In the hands of a lesser localization team, this would absolutely crumble, and Nintendo wisely passed those duties off to Atlus. They have done what many people have tried and failed to do, and that's make me care about these anime characters. Unlike another recent release, these characters are well-developed, likeable, and while they certainly use anime tropes and character quirks, they also stand out by not wholly relying on them. This is especially evident in the side-stories, sort of a blend of the social link system from Persona and a Mass Effect 2-esque loyalty mission, which gives you the opportunity to really see how they twist and bend the tropes ascribed to them in ways that make them immensely likeable.
The gameplay, while certainly not a reinvention of any kind of JRPG wheel, is an enjoyable refinement of the genre. Effectiveness in battle relies on the use of “Sessions,” this game's Turn Press or One More system. Hit an enemy with an elemental or physical weakness, and your party will “Session” off of it, following up with an attack of their own. As you progress, this can become time-consuming, but not really irritatingly so. Ad-lib attacks (gained through side-stories or crafting) can be randomly triggered to add new effects to attacks, Radiant skills (gained through crafting) can be gained that allow inactive party members to jump in on Sessions, and Dual attacks (gained through side-stories) can reset the session and tack on another set of session attacks.
More general active or passive skills are gained through the Carnage you have equipped at the time. A mastery level increases during battle, and bequeaths skills as it levels up. While this may seem like a lot of crafting, it never feels intimidating or really all that difficult; materials are incredibly easy to come by.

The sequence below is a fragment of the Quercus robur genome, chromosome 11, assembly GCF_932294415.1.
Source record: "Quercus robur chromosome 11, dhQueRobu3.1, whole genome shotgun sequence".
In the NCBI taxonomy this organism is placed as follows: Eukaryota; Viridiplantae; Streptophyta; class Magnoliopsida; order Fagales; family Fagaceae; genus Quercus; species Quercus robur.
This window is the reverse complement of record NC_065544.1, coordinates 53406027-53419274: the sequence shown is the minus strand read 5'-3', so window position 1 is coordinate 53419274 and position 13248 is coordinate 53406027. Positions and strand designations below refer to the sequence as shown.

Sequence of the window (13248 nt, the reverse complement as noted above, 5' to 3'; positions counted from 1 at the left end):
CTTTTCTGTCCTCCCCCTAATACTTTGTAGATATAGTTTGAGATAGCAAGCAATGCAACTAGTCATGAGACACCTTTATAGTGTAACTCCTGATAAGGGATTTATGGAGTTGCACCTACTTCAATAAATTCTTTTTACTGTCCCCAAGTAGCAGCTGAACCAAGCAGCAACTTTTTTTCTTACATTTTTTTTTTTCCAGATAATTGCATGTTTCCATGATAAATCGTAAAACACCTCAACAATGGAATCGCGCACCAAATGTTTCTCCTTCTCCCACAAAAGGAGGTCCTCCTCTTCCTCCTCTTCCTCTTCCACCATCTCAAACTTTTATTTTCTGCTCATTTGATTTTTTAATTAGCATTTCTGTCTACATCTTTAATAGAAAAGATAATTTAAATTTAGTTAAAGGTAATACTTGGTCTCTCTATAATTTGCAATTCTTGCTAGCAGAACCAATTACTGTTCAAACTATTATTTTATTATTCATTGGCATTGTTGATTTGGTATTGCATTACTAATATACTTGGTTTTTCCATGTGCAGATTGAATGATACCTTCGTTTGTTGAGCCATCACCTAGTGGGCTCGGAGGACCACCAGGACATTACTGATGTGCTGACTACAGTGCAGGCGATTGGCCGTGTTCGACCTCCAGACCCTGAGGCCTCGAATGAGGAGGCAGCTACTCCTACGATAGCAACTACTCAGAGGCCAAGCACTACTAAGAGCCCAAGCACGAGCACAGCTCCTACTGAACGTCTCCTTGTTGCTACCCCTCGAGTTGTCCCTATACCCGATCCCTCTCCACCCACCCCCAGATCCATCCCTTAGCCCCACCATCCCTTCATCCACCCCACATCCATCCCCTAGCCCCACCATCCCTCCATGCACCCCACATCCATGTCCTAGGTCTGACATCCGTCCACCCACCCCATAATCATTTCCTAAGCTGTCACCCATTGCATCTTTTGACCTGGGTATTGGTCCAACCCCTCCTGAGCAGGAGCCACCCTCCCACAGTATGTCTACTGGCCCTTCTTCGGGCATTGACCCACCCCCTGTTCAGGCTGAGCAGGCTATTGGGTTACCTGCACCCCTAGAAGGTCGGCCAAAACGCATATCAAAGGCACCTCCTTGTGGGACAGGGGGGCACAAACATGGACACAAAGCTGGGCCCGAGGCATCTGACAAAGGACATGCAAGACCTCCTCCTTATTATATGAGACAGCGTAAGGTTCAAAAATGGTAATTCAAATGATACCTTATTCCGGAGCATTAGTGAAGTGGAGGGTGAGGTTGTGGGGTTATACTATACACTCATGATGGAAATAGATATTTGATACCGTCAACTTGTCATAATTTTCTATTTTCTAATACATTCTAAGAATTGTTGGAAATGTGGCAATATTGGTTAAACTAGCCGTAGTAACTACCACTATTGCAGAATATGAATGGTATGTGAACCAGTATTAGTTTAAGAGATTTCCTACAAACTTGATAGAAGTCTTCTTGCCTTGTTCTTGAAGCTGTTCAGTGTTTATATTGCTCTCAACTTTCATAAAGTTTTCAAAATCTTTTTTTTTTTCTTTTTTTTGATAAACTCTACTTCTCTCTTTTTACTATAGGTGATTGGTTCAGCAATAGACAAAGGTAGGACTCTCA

Dungeons are longer and much more involved than past Shin Megami Tensei games, but each of them holds a unique theme and interesting mechanics that tie into the theme that makes them fun and interesting to crawl through. A dungeon derived from a TV production that goes awry due to mirage interference has puzzles and activities that rely on aiding a producer of a Mirage TV production wrangle unruly actors and fix last-minute set design problems. It's really quite clever.
If I had to level any form of a complaint at the game, it basically boils down to the fact that the only characters from Fire Emblem that show up are either from Awakening or Shadow Dragon, as well as a complete lack of SMT characters, but even then that hardly matters when the rest of the game is so tight, and at the very least there are references to nearly everything in the weapons so it isn't like the rest of the two venerable series' history is completely ignored.
I admit, I have a real fondness for games that eschew any sense of trepidation about what they do. Take for example, the Yakuza series. It's far and away one of my absolute favorite video game series. One of the key reasons is, and this is the most eloquent way I can think to phrase this, it doesn't care. It's going to have its long cutscenes because that's what it feels like it needs to do to tell its story, and it says “Yeah, people might complain, but so what? It's what I'm going to do.”
Tokyo Mirage Sessions #FE doesn't care. It's going to tell its zany, wacky story, and if you try to ask it a question like why, or how, or what for, it's going to give you a wink, a smile, and say “Because it's what I'm going to do. Hold on tight.”